Space internet provider OneWeb recently blasted 36 satellites into orbit, steadily expanding its constellation in the face of Elon Musk's Starlink.
The British-owned satellite broadband operator, which was rescued from bankruptcy by the UK government in November, wants to beam internet down to households and businesses across the world from satellites in orbit.
Across the Atlantic, SpaceX is planning exactly the same thing. The only difference is that Musk's company is way ahead of OneWeb. It currently has around 1,300 satellites at 550 kilometres in orbit and plans to launch 42,000 by mid-2027.
OneWeb plans to have 648 satellites at 1,200 km in orbit to provide a global service. The company's most recent launch on March 25 took it up to 146 satellites.
"We're beginning to think less is more," said Chris McLaughlin, chief of government, regulation and engagement at OneWeb.
He told Insider that the main issue in the space industry right now is "the sheer number of satellites that Musk and Jeff Bezos want to put up."
Amazon-founder Bezos hasn't launched any satellites yet but aims to get a fleet of 3,236 in orbit in the near future for its Project Kuiper.
"[Musk and Bezos] both want to put them up in the same place at 550 km and have nobody else in their way," McLaughlin said.
Thursday's launch was the second out of five OneWeb launches this year to deliver internet coverage to the top of the globe down to the 50th degree latitude, according to McLaughlin. This includes Alaska, Canada, Greenland, Russia, the Nordic countries, and northern Europe.
The fifth launch will be in June, when OneWeb aims to provide broadband to the whole of the UK. By mid-2022, areas down to 21 degrees latitude will be covered, McLaughlin said, including the rest of Europe and parts of Africa.
Put in comparison with Starlink, which operates across six countries worldwide, OneWeb seems to lag behind. But the London-based company says its tactics are deliberately slower.
"Do you want the low Earth orbit completely messed up because of collisions between two billionaires satellites?" McLaughlin said. "Or would you prefer a more gradualist approach, like OneWeb is doing?"
The way that the big space companies are launching thousands of satellites is "not a responsible way forward for the next generations to be able to benefit from space," according to McLaughlin, who added that OneWeb is "adopting a more responsible use of space."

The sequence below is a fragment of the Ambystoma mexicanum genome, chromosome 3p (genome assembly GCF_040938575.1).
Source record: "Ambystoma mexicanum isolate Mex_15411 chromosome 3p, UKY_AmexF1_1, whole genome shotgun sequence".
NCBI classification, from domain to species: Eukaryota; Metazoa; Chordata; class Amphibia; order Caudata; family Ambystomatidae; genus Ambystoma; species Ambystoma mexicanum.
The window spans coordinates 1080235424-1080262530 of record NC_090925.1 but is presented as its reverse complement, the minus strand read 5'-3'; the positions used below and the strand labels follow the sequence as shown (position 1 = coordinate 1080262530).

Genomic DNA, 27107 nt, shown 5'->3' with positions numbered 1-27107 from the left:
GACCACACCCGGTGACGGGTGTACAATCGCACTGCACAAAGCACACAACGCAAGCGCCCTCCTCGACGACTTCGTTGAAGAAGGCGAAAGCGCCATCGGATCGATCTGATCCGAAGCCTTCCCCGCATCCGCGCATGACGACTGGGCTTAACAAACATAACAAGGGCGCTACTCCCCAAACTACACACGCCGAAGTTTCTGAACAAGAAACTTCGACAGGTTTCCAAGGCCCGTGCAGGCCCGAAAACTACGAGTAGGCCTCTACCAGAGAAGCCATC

How OneWeb's technology works
OneWeb works around a business-t0-business model — it delivers internet service to existing telecommunications companies who then distribute the internet to homes and businesses. OneWeb will leave the pricing for the telecom firms to set because "they know their customers best," McLaughlin said.
Musk's SpaceX, on the other hand, targets consumers directly with its satellite internet. So far, it's gained more than 10,000 users and already plans to connect moving vehicles, such as trucks and planes, to Starlink. Users can set up the $499 Starlink kit, including a tripod, a WiFi router, and a terminal, from their own home
"We are not going down the 'send you a box and tell you to install it' route," said McLaughlin. Instead, OneWeb users may have a wifi antenna mounted on their house, rather than a satellite dish.
Like Starlink, OneWeb could be part of the UK's government's $6.9 billion Project Gigabit internet plan, which aims to provide faster broadband to more than 1 million homes and businesses in rural areas of the country. SpaceX reportedly took part in discussions with a UK minister on March 22.
McLaughlin confirmed that OneWeb is also included in the plans for Project Gigabit and has "held ministerial and other discussions."
Neil Masterson said in an interview with CNBC on March 25 that the company "has been speaking to various elements of the government" and other organizations in the UK.
Now that the UK is joining the likes of Starlink, Amazon's Project Kuiper, and Canada's Telesat, McLaughlin said it's exciting for the British economy to have a slice of the space industry too.
"Who knew that Britain was in the space business?" he said.